Related VG Pages
- VG Review: The Beauteous, the Sinister, and the Parched, a Look at Dionne Brand's Thirsty
Biography / Criticism
Born in Guayguayare, Trinidad in 1953, Dionne Brand moved to Toronto, Canada after graduating from Naparima Girls' High School in 1970. She earned her B.A. in English and Philosophy from the University of Toronto and M.A. in the Philosophy of Education from the Ontario Institute for Studies in Education. She has taught English Literature and Creative Writing at Guelph, York, and Toronto Universities and poetry writing at West Coast Women and Words Summer School in Vancouver, as well as at the Humber School of Writing in Toronto. She was a Writer in Residence both at the University of Toronto and at the Halifax City Regional Library.
In addition to being a writer, Brand is a social activist who contributes greatly to black and feminist communities. As Carmen Lassotta explains, Brand has been a member of the Communist Party of Canada, and remains committed to Marxist ideas, particularly to the principles of equal distribution of the world's wealth and ending the exploitation of the labor of the majority of the world's peoples.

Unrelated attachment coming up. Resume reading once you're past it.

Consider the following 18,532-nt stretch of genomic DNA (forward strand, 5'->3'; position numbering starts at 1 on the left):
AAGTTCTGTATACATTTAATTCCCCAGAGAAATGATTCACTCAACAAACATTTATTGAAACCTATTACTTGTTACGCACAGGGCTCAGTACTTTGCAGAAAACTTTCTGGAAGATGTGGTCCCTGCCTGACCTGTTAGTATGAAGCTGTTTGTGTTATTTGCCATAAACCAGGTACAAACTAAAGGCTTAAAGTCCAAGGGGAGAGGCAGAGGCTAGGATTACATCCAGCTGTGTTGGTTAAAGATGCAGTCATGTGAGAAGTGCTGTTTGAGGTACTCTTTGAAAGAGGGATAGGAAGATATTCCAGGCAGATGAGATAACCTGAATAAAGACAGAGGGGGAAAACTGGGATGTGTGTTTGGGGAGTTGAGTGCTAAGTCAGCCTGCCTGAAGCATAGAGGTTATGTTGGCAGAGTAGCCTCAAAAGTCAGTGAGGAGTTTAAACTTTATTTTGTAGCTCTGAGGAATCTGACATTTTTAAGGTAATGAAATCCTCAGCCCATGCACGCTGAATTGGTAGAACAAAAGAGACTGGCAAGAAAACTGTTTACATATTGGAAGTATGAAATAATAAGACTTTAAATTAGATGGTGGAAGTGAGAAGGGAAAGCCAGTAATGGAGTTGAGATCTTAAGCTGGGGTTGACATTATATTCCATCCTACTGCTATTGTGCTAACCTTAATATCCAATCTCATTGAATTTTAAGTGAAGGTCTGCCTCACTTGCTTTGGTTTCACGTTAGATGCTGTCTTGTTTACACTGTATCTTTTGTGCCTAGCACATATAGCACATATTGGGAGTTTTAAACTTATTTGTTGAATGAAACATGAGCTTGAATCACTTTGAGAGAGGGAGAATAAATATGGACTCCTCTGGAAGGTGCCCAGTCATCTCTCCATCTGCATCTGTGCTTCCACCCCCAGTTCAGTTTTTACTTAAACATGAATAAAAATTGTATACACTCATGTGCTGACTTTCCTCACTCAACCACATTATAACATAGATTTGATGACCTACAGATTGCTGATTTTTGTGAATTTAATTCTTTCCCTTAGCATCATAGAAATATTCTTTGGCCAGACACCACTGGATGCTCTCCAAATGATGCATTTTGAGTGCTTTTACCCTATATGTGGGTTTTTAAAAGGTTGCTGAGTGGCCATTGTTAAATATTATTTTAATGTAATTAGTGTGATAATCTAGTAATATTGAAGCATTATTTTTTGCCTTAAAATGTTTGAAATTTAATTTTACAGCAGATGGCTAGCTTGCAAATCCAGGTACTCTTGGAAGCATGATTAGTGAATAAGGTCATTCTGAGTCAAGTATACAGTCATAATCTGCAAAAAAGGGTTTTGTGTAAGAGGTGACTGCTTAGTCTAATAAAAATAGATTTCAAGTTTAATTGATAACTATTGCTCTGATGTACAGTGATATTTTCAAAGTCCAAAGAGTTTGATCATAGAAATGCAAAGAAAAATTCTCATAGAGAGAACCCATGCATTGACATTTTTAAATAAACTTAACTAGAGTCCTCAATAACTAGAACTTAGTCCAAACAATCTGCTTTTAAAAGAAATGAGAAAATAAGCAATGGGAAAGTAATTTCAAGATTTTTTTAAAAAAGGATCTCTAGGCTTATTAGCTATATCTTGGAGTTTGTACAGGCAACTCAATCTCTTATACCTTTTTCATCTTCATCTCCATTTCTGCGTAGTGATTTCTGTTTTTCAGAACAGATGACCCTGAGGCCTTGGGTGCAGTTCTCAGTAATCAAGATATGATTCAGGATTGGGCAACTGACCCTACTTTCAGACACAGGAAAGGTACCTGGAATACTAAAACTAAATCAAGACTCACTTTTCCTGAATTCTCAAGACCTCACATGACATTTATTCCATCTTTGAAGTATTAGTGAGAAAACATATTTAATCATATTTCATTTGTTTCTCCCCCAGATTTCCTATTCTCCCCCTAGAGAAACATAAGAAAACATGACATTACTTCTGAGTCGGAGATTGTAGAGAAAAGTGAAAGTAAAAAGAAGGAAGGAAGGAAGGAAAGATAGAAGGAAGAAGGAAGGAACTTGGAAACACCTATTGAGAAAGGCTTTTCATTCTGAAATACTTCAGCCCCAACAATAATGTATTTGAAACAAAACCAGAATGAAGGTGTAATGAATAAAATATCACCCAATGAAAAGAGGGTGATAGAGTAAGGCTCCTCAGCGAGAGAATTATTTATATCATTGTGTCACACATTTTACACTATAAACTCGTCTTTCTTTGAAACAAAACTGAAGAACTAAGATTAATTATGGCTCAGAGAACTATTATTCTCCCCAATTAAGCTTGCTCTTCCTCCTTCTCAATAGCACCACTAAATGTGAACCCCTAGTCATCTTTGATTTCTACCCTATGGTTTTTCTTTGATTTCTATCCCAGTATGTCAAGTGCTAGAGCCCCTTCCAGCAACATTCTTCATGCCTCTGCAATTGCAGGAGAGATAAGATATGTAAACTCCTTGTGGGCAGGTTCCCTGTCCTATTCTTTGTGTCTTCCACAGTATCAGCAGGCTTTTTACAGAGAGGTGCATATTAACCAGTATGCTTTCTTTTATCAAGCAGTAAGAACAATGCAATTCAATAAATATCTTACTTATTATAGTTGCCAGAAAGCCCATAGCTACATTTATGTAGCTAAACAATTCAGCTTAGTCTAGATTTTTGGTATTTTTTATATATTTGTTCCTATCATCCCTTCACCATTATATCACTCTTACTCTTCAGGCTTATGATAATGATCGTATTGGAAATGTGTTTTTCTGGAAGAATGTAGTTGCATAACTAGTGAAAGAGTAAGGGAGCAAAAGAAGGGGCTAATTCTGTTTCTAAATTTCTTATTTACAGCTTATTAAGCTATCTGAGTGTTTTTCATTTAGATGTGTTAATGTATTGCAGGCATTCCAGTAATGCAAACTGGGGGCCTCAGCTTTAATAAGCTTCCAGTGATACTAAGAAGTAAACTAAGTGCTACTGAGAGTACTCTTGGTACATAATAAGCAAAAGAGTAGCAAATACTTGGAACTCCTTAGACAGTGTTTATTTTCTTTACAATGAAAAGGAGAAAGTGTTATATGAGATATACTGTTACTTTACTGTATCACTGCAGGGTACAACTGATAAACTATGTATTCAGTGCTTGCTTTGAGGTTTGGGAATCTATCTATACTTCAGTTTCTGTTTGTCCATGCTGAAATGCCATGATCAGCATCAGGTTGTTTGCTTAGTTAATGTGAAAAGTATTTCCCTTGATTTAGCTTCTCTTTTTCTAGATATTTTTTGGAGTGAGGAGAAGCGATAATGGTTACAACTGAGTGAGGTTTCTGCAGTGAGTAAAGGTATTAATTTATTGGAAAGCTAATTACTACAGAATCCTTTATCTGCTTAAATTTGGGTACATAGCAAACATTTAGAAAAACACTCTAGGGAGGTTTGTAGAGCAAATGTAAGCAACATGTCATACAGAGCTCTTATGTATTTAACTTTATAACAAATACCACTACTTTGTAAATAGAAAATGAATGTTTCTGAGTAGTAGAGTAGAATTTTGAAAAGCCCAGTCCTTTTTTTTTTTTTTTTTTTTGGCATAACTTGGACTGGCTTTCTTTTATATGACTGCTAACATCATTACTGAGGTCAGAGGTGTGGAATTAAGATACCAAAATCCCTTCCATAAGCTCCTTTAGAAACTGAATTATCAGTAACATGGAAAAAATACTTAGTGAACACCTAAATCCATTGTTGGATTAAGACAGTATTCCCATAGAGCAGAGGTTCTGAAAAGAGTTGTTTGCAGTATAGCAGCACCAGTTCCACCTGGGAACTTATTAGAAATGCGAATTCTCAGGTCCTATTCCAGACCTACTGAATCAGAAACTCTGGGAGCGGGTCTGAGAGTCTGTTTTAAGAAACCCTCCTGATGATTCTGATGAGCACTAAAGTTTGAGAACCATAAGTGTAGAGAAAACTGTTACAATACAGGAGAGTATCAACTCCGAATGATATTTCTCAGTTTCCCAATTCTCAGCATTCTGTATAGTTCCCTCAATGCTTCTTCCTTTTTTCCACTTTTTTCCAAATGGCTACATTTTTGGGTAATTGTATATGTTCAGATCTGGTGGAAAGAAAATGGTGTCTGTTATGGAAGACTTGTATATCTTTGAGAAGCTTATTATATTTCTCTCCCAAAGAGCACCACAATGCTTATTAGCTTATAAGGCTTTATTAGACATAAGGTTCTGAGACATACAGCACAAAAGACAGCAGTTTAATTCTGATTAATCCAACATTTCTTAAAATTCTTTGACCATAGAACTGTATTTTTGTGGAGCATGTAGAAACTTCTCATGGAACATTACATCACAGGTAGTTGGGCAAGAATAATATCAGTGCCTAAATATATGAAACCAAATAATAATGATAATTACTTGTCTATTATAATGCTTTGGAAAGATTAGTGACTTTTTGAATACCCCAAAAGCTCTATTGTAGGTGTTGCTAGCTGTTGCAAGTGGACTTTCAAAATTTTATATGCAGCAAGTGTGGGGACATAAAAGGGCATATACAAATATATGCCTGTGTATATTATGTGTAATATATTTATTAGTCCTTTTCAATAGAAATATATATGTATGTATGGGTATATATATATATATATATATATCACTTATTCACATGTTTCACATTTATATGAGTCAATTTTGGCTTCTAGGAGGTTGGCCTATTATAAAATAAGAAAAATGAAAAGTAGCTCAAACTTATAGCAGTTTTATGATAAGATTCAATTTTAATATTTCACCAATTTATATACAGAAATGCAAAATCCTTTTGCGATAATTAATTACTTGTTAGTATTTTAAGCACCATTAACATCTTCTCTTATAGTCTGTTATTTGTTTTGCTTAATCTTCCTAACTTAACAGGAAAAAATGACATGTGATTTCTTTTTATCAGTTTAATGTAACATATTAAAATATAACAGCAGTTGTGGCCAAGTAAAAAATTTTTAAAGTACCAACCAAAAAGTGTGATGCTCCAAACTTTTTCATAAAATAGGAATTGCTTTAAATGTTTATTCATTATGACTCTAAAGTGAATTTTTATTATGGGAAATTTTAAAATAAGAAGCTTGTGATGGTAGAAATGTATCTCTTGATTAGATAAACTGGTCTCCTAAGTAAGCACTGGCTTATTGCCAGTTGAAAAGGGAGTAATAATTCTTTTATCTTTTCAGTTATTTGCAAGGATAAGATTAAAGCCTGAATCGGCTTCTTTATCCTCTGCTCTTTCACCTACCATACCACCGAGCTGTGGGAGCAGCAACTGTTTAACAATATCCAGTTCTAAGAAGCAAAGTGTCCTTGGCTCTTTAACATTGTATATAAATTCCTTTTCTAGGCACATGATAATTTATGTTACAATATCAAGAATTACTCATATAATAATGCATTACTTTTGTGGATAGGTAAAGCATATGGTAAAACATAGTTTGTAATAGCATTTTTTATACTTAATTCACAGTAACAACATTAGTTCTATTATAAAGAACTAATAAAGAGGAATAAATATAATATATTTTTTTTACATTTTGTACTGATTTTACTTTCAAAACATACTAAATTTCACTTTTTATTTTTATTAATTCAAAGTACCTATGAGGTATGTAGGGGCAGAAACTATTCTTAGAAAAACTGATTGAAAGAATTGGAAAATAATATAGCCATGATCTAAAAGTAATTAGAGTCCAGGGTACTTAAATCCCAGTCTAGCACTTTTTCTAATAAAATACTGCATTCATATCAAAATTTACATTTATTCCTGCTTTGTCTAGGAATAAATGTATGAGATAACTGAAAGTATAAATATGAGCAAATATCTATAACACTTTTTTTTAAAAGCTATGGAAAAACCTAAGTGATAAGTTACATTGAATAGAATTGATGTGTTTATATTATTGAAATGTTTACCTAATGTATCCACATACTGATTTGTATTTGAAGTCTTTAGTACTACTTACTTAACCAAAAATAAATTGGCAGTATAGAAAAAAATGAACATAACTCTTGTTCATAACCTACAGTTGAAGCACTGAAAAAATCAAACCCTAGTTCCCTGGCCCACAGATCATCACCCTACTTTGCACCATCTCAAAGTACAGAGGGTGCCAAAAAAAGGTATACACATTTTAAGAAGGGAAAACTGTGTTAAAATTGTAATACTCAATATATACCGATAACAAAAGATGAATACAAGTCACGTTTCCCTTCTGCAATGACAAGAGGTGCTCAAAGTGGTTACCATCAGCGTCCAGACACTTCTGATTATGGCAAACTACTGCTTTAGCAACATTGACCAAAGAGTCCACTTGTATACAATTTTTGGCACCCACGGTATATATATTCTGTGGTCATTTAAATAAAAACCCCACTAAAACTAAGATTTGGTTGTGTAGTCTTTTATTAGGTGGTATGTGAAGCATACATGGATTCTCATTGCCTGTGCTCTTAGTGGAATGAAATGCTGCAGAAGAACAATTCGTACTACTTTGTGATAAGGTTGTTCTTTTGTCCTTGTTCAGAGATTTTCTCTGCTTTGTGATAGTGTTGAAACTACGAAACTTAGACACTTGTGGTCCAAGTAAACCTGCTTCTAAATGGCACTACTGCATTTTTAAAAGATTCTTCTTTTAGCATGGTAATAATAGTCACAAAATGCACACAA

In addition to teaching, Brand has worked as an editor, writer, and researcher for a number of alternative journals and papers, including Spear, Fuse Magazine, Network, the Harriet Tubman Review, Poetry Canada Review, and Canadian Women's Studies and Resources for Feminist Research. She was the founding member and editor of Our Lives, Canada's first black women's newspaper. Her political and social work includes chairing the Women's Issues Committee of the Ontario Coalition of Black Trade Unionists, helping to organize the Black and Native Women's Caucus of the International Women's Day Coalition, working for Toronto's Black Education Project, and serving on the board of the Shirley Samaroo House, a Toronto shelter for battered immigrant women. She has also been a counselor at the Immigrant Women's Center and an Information Officer for the Caribbean Peoples' Development Agencies.